“Our Royal Pride” is an occasional series celebrating Eastern Mennonite University’s undergraduate students who contribute to campus life in extraordinary ways in addition to their academic pursuits. These students enthusiastically create their own niches, constantly re-defining what it means to be an EMU Royal student “Like No Other.” Read the inaugural profile in the series. Nominate a student with an email to firstname.lastname@example.org.
Who: Harrison Horst, junior sociology major (with minors in sustainability, international development, honors program).
Loves: the earth, music, cities, connecting across EMU’s various communities
Involvements: Earthkeepers co-president, Weather Vane co-editor, leader of the Jazz Band’s revitalization, Chamber Singers, EMU orchestra, peer tutor, works at Center for Sustainable Solutions, Y-Serve spring break trip leader …
That Earthkeepers was the first club Harrison Horst became involved with when he arrived at Eastern Mennonite University as a first-year from Lancaster County, Pennsylvania is a telling sign.
“I think in my heart, I am foremost an environmental advocate, or an advocate for the future of the world,” says Horst, now a junior and the club’s co-president.
In his role, he’s had to evaluate the club’s niche on campus among Sustainable Food Initiative, the recycling department, and the new Coalition for Climate Justice.
“We [Earthkeepers] chose the community building route intentionally,” says Horst. “Getting students connected to community members and just having conversations with people who care: that’s what we’ve achieved.”
Horst, a sociology major with minors in sustainability, international development and the honors program, says that these sorts of connections are one of EMU’s best assets. “The quality of relationships here is so high.”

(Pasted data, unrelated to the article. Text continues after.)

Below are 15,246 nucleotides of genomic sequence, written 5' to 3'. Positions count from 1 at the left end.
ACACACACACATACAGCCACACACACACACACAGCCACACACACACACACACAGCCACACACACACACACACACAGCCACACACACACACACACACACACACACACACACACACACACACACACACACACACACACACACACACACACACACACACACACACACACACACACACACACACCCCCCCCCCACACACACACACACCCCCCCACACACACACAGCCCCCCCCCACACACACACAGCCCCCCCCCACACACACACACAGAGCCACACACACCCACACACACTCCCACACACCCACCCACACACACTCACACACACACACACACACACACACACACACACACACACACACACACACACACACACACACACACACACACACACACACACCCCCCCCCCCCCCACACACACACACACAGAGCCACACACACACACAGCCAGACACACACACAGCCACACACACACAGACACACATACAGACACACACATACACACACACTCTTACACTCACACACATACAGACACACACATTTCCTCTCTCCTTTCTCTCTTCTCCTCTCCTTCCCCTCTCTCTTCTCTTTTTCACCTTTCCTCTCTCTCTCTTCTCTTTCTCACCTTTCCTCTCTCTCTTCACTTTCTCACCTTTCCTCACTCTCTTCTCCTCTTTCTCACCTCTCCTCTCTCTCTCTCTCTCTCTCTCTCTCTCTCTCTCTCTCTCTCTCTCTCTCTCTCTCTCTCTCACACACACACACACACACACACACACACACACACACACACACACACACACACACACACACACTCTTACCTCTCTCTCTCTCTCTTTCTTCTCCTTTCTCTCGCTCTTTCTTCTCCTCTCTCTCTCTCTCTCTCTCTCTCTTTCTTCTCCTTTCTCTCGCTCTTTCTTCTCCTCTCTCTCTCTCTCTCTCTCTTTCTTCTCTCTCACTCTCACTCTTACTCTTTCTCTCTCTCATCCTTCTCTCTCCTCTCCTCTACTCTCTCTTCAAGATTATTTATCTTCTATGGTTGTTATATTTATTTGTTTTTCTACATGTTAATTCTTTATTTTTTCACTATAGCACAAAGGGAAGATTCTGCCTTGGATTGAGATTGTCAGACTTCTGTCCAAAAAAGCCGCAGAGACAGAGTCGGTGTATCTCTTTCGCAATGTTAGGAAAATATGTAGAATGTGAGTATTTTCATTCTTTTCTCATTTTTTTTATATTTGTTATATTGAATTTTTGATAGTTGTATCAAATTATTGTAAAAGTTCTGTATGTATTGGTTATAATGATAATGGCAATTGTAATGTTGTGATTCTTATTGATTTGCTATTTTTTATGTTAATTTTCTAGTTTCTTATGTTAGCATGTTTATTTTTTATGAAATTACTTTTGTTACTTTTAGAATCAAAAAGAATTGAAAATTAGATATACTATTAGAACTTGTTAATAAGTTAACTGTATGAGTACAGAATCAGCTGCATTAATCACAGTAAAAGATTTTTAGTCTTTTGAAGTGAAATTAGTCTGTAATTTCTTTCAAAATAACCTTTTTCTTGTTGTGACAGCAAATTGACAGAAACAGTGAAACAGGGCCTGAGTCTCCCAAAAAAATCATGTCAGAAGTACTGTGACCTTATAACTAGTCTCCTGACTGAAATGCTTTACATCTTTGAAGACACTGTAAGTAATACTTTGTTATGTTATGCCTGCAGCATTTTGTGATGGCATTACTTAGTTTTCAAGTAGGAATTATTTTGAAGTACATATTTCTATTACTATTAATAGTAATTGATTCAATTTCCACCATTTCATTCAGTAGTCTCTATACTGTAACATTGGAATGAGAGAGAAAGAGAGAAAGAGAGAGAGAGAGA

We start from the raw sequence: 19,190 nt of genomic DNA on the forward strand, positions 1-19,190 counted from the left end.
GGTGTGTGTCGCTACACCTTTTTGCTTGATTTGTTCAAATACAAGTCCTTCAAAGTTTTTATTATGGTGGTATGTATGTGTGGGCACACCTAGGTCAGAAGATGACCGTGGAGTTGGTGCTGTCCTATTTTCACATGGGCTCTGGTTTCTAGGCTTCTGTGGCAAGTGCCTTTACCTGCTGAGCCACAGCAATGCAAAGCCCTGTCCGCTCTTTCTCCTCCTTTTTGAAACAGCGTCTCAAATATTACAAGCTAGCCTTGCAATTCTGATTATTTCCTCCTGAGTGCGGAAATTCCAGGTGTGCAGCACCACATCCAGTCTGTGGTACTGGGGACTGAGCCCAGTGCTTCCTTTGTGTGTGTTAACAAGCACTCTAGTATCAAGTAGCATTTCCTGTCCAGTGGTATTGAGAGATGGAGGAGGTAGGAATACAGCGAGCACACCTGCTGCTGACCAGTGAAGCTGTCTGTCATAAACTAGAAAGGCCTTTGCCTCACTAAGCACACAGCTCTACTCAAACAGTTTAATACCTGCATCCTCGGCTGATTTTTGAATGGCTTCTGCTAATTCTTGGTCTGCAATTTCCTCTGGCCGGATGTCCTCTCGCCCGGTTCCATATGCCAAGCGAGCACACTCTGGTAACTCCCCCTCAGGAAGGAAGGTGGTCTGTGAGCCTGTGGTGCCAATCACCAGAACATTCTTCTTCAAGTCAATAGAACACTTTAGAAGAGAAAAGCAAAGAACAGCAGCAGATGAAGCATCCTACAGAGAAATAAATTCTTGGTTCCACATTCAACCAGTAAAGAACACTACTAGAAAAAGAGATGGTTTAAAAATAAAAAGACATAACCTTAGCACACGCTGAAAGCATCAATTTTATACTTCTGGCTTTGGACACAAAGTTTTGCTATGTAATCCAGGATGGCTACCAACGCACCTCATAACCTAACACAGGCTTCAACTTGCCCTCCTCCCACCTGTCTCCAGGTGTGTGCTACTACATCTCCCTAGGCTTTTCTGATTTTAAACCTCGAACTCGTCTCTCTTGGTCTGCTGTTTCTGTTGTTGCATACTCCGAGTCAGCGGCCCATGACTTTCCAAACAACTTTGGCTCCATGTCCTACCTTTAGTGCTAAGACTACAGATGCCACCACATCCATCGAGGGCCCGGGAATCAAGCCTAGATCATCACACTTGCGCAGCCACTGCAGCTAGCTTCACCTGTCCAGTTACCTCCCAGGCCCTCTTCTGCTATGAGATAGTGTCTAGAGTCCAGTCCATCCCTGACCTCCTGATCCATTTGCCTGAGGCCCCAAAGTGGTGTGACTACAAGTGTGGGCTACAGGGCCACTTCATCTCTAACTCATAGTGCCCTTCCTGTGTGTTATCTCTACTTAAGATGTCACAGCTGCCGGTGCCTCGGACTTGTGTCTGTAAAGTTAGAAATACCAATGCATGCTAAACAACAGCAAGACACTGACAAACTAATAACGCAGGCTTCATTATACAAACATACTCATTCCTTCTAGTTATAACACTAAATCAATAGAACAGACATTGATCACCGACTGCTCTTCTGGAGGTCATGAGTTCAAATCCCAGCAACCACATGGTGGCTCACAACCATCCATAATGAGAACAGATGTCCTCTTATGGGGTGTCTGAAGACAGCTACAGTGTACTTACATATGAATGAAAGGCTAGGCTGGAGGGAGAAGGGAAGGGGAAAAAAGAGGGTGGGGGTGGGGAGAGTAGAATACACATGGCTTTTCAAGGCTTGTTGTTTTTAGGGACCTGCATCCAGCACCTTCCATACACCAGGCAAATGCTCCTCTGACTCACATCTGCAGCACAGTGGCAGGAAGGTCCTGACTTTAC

Those relationships have led Horst to become involved in other ways on campus, with each commitment intentionally made to help build different communities.
To help tell others’ stories, he co-edits the Weather Vane student newspaper. To create a community around the music he loves, he helped start a 15-member jazz band. To assist the professors he admires, he tutors. To bolster grassroots environmental activism, he attends local climate campaign “Renew Rocktown” meetings.
Future urban planner of just, sustainable cities
In his “spare time,” Horst began working for the Center for Sustainable Climate Solutions. This passion fuels Horst’s dreams of becoming an urban planner.
“It’s really important that cities are fair, just and sustainable,” he says.
His fascination with cities began during a road trip after high school graduation. Each Southern city has a personality, he says: Asheville, “like that strange great-uncle you have who’s off-the-wall, but also really nice.” Memphis is “cool and chill, like waterfront jazz, blues and ribs.”
Horst then took the “Cities” colloquium, one of the innovative honors courses which changes topic and professor each semester.
“There are so many examples of cities around the world that are doing amazing things in terms of reducing their carbon footprint, having climate action plans, having awesome transportation systems, having awesome public care,” he says. “We need to learn from each other.”
Loves EMU’s ‘collaborative energy’
Horst loves helping his classmates learn, as well. He was drawn to tutoring after seeing his professors’ care for students “and how much they want them to succeed,” he says. Rather than traditional tutoring in the library, he is an “embedded tutor,” working with professors to engage students in group sessions that follow course curricula.
Group encouragement is also part of what makes jazz band “so uplifting,” he says. After 11 years of experience playing soprano, alto, tenor and baritone saxophone, he joined small jazz combos at EMU. Horst soon found that he missed the big-band energy experienced in high school and eventually gathered 14 other students to play together. Their first performance was at this semester’s Honors Weekend Banquet.
“It’s giving me a lot of life right now,” he says. Horst is also involved in chamber singers and wind ensemble.
Horst finds that collaborative energy at EMU in many places where people are passionate.
“The faculty here especially just really, really care about their students, what their students are doing, about social issues, about what life looks like here on campus, and I think that attitude … is transmitted to the students,” he says. “People here really care about things.”
Want to nominate a student for “Our Royal Pride”? Any member of the campus community can made a nomination. Email email@example.com with the person’s name and how they’re making a difference.